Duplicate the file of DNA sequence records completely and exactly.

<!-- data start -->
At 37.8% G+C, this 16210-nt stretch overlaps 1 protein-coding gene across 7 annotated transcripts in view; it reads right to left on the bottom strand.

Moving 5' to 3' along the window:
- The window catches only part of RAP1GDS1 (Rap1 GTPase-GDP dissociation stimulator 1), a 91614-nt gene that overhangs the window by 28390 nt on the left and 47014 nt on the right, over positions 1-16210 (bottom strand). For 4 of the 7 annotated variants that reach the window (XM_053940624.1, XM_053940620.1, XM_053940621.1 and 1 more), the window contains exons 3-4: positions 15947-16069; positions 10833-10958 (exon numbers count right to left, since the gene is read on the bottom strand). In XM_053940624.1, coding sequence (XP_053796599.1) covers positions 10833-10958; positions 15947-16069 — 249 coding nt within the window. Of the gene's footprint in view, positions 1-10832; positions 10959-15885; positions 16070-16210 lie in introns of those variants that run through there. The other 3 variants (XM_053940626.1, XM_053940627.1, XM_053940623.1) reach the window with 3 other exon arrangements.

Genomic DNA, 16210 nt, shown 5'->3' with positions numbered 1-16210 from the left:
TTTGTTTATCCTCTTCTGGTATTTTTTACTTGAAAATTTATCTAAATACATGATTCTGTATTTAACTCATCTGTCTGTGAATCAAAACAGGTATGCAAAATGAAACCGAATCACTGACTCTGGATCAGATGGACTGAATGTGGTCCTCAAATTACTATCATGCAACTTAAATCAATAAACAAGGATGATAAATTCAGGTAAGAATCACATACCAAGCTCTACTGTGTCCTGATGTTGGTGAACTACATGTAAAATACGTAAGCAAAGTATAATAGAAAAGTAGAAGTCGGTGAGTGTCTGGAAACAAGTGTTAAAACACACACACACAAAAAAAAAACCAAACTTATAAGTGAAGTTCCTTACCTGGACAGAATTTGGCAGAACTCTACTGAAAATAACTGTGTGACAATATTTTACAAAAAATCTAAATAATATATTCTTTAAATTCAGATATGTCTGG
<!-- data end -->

At 37.8% G+C, this 16210-nt stretch overlaps 1 protein-coding gene across 7 annotated transcripts in view; it reads right to left on the bottom strand.

Moving 5' to 3' along the window:
- The window catches only part of RAP1GDS1 (Rap1 GTPase-GDP dissociation stimulator 1), a 91614-nt gene that overhangs the window by 28390 nt on the left and 47014 nt on the right, over positions 1-16210 (bottom strand). For 4 of the 7 annotated variants that reach the window (XM_053940624.1, XM_053940620.1, XM_053940621.1 and 1 more), the window contains exons 3-4: positions 15947-16069; positions 10833-10958 (exon numbers count right to left, since the gene is read on the bottom strand). In XM_053940624.1, coding sequence (XP_053796599.1) covers positions 10833-10958; positions 15947-16069 — 249 coding nt within the window. Of the gene's footprint in view, positions 1-10832; positions 10959-15885; positions 16070-16210 lie in introns of those variants that run through there. The other 3 variants (XM_053940626.1, XM_053940627.1, XM_053940623.1) reach the window with 3 other exon arrangements.

Genomic DNA, 16210 nt, shown 5'->3' with positions numbered 1-16210 from the left:
TTTGTTTATCCTCTTCTGGTATTTTTTACTTGAAAATTTATCTAAATACATGATTCTGTATTTAACTCATCTGTCTGTGAATCAAAACAGGTATGCAAAATGAAACCGAATCACTGACTCTGGATCAGATGGACTGAATGTGGTCCTCAAATTACTATCATGCAACTTAAATCAATAAACAAGGATGATAAATTCAGGTAAGAATCACATACCAAGCTCTACTGTGTCCTGATGTTGGTGAACTACATGTAAAATACGTAAGCAAAGTATAATAGAAAAGTAGAAGTCGGTGAGTGTCTGGAAACAAGTGTTAAAACACACACACACAAAAAAAAAACCAAACTTATAAGTGAAGTTCCTTACCTGGACAGAATTTGGCAGAACTCTACTGAAAATAACTGTGTGACAATATTTTACAAAAAATCTAAATAATATATTCTTTAAATTCAGATATGTCTGG